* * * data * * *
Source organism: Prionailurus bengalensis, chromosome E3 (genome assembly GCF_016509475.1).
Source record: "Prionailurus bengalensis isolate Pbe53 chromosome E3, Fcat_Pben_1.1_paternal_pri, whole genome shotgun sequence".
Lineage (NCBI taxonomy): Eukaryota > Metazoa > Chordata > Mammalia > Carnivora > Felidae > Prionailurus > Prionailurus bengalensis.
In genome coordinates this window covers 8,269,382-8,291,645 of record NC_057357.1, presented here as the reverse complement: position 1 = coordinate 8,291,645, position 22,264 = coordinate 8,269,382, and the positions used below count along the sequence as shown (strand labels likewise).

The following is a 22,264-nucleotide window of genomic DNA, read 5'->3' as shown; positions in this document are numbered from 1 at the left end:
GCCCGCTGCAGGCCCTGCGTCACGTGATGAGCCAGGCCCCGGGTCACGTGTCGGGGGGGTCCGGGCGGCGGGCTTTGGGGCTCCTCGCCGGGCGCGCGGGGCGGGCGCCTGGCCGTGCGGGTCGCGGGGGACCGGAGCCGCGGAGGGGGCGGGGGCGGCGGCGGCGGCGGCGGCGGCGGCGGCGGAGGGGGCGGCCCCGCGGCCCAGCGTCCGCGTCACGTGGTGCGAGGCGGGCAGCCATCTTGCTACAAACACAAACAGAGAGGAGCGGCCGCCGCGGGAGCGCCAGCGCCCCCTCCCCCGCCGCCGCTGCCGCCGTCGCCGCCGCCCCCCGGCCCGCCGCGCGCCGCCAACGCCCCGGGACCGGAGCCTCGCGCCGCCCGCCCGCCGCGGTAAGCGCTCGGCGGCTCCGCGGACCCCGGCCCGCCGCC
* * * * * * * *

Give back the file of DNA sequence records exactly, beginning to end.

Source organism: Prionailurus bengalensis, chromosome E3 (genome assembly GCF_016509475.1).
Source record: "Prionailurus bengalensis isolate Pbe53 chromosome E3, Fcat_Pben_1.1_paternal_pri, whole genome shotgun sequence".
Lineage (NCBI taxonomy): Eukaryota > Metazoa > Chordata > Mammalia > Carnivora > Felidae > Prionailurus > Prionailurus bengalensis.
In genome coordinates this window covers 8,269,382-8,291,645 of record NC_057357.1, presented here as the reverse complement: position 1 = coordinate 8,291,645, position 22,264 = coordinate 8,269,382, and the positions used below count along the sequence as shown (strand labels likewise).

The following is a 22,264-nucleotide window of genomic DNA, read 5'->3' as shown; positions in this document are numbered from 1 at the left end:
GCCCGCTGCAGGCCCTGCGTCACGTGATGAGCCAGGCCCCGGGTCACGTGTCGGGGGGGTCCGGGCGGCGGGCTTTGGGGCTCCTCGCCGGGCGCGCGGGGCGGGCGCCTGGCCGTGCGGGTCGCGGGGGACCGGAGCCGCGGAGGGGGCGGGGGCGGCGGCGGCGGCGGCGGCGGCGGCGGCGGAGGGGGCGGCCCCGCGGCCCAGCGTCCGCGTCACGTGGTGCGAGGCGGGCAGCCATCTTGCTACAAACACAAACAGAGAGGAGCGGCCGCCGCGGGAGCGCCAGCGCCCCCTCCCCCGCCGCCGCTGCCGCCGTCGCCGCCGCCCCCCGGCCCGCCGCGCGCCGCCAACGCCCCGGGACCGGAGCCTCGCGCCGCCCGCCCGCCGCGGTAAGCGCTCGGCGGCTCCGCGGACCCCGGCCCGCCGCC